Who knew that? #4
1 There's a reason why Norwich is the best preserved medieval city in the country – it's because of a lack of fast-running water! When the Industrial Revolution began that's what was needed to help drive steam engines and fast-running water only occurs in hilly, mountainous areas. And as we all know, Norfolk's not one of those! So whereas other cities were demolished to make way for new factories, Norwich remained unscathed. Dragon Hall, in King Street in Norwich, is the only surviving medieval merchant's trading hall in western Europe. Learn more about the city's history at the Museum of Norwich at Bridewell.
2 Actors James Stewart and Walter Matthau were both stationed in Norfolk during the second world war, along with 50,000 other American servicemen. What did the Americans do for us? They brought bubble gum, stockings and donuts. Uhm… donuts…
3 Britain's first Prime Minister was Robert Walpole of Houghton Hall, although the term originated as an insult! Before, the official title of the head of government was The First Lord of the Treasury' but taking office in 1721, Walpole became so powerful that MPs resentfully referred to him as the 'Prime' Minister and the name stuck. Walpole was the first leader to live at Downing Street, replacing the last private resident, a Mr Chicken who, we can assume, wouldn’t cross the road to get into politics.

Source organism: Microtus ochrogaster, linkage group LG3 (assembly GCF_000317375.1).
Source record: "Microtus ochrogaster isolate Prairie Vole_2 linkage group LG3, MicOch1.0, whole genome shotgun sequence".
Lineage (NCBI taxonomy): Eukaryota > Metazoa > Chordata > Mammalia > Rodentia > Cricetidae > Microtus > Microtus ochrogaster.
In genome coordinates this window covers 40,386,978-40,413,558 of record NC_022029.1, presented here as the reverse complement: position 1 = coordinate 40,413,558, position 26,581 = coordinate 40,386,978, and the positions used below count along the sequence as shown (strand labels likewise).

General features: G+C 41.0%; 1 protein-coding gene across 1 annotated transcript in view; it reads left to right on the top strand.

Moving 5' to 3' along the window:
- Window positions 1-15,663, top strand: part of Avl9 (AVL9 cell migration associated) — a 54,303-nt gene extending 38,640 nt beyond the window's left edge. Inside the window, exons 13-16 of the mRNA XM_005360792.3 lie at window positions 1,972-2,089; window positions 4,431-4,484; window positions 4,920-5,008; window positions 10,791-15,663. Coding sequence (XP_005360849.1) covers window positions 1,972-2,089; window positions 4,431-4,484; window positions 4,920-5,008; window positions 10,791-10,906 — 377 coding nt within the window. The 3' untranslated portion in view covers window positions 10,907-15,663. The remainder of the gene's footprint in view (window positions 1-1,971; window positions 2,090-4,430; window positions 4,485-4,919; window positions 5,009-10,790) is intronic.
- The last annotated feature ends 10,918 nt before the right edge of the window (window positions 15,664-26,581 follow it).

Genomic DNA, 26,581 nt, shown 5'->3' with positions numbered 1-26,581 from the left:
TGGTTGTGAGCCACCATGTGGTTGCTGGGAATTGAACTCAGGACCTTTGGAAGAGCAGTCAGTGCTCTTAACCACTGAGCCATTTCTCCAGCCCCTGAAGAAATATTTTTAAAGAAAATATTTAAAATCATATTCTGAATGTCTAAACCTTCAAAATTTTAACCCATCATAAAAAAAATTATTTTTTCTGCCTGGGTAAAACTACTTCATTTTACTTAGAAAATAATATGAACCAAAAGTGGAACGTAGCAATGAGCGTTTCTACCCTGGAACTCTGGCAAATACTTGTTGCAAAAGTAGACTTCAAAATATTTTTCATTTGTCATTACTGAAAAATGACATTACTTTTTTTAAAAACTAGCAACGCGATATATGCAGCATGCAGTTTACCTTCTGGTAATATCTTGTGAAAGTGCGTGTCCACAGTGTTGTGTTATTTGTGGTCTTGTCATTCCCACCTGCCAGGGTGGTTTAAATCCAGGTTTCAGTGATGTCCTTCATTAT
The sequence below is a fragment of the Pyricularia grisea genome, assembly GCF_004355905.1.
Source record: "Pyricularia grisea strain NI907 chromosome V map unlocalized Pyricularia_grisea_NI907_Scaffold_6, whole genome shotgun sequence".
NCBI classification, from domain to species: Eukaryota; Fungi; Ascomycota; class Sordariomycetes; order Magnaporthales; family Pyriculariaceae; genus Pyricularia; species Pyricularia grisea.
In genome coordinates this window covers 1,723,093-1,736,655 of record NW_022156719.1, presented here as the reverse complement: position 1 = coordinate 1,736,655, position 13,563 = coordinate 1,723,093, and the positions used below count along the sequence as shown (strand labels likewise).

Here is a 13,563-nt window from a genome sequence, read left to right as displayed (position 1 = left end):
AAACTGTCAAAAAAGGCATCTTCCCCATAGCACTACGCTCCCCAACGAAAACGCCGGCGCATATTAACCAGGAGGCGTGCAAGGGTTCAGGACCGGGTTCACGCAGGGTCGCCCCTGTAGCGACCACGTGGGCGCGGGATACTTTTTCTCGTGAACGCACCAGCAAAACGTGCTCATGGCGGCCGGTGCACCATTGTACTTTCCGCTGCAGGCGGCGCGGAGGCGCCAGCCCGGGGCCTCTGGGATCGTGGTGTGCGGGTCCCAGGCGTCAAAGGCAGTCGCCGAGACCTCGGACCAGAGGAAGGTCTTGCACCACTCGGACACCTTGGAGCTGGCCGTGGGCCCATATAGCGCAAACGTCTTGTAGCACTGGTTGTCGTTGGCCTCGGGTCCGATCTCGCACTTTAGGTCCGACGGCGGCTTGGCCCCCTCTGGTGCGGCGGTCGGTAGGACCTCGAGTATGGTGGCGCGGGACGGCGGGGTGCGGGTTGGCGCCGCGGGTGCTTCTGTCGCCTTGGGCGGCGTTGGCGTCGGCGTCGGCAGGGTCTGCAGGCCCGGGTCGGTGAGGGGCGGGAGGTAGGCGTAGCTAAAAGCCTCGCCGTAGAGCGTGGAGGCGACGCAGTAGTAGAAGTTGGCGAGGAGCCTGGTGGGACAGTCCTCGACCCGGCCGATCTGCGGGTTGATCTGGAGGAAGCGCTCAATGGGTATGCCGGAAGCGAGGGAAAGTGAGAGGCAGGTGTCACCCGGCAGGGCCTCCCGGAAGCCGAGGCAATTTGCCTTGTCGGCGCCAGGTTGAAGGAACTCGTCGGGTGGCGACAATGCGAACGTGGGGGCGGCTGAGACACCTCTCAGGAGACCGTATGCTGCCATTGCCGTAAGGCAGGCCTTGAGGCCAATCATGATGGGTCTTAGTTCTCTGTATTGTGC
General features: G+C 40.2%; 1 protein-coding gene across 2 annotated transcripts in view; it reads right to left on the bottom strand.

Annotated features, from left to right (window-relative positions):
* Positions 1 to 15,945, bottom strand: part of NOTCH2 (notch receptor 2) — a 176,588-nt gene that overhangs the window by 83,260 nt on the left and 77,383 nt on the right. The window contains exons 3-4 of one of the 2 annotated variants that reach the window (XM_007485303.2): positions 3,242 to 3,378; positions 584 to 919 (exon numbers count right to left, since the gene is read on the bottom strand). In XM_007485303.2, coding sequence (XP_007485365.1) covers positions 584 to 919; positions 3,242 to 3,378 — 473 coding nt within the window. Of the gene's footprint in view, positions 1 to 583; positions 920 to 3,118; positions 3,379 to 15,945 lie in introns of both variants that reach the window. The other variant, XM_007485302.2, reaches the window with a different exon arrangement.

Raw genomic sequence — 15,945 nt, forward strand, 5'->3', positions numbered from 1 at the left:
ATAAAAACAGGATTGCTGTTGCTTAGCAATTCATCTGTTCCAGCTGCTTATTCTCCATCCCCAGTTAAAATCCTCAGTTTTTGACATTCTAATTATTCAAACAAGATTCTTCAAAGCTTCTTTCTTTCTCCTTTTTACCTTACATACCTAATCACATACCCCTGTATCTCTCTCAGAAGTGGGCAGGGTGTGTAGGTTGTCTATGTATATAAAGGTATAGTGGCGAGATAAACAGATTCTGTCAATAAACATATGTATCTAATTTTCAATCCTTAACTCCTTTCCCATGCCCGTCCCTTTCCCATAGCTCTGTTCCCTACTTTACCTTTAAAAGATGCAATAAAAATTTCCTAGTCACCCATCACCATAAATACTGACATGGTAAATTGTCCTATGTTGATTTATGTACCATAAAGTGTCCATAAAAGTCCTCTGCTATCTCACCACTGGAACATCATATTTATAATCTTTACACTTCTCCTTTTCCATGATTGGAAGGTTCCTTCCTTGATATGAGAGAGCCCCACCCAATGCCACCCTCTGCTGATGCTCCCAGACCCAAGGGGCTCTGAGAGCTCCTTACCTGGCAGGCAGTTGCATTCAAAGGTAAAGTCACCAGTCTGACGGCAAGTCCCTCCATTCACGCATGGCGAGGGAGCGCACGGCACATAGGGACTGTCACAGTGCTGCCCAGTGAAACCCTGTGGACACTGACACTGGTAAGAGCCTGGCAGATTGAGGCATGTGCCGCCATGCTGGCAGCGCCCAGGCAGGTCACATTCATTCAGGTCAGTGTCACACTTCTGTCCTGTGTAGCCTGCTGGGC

4 The spire of Norwich Cathedral is 315ft high - second only to Salisbury – and it's built from Caen stone from Normandy. We have the Normans to thank for it being here (and the castle too, which looks so good because the Victorians reclad it... sssh, don't tell!). The Adam and Eve pub in Bishopgate is the oldest in Norwich, built in 1249 for Cathedral builders.
5 The Cromer ridge in north Norfolk is the terminal moraine of a glacier, the front line of the ice sheet where less movement meant a bigger build-up of material. In fact, Norfolk is underlain by a bedrock of chalk. On top of this earth, sand and gravel from retreating ice sheets were deposited. The ridge is the highest land in East Anglia at over 100 metres high, is 8.7 miles long and is characterised by its irregular and undulating topography.
6 Norfolk has 659 medieval churches - the highest concentration in the world. Of these, 125 have round towers - more than any other county in the UK. (Suffolk has 42, Essex 7, Sussex 3, Cambridgeshire 2 and Berkshire 2). Round towers are of Saxon origin, the Normans introducing square towers.
7 Lord Nelson was born at the rectory at Burnham Thorpe in north Norfolk on 29th September, 1758. 'I am a Norfolk man – and glory in being so,' he once said. The rectory has gone now, but you could pop into The Lord Nelson pub (The Plough back then) for a tot of Nelson’s Blood, a combination of rum and spices.
8 From around 1350 to 1750 the wool and weaving trade was the most important economic activity in the county and Norwich was the second most important city after London. The Domesday book shows that during the 11th century Norfolk was one of the most heavily populated counties. This remained the case until 1600.
9 In 1990 the bones of a mammoth were discovered in the cliffs at West Runton. The animal would have been 4 metres tall at the shoulder. It's the oldest and best-preserved mammoth ever found… anywhere! The only bits missing were bones eaten by hyenas. Hyena teethmarks can be seen on some of the discovered bones. Yuk!
10 STANTA (The Stanford Training Area) in the Brecks was created during the second world war by evacuating five villages: Stanford, West Tofts, Buckenham Tofts, Lynford and Tottington. The army have used it to train for fighting in Ireland, Afghanistan and Iraq and the remaining villagers are occasionally allowed back in for church services. You'll drive past the area if you enter Norfolk via the A11.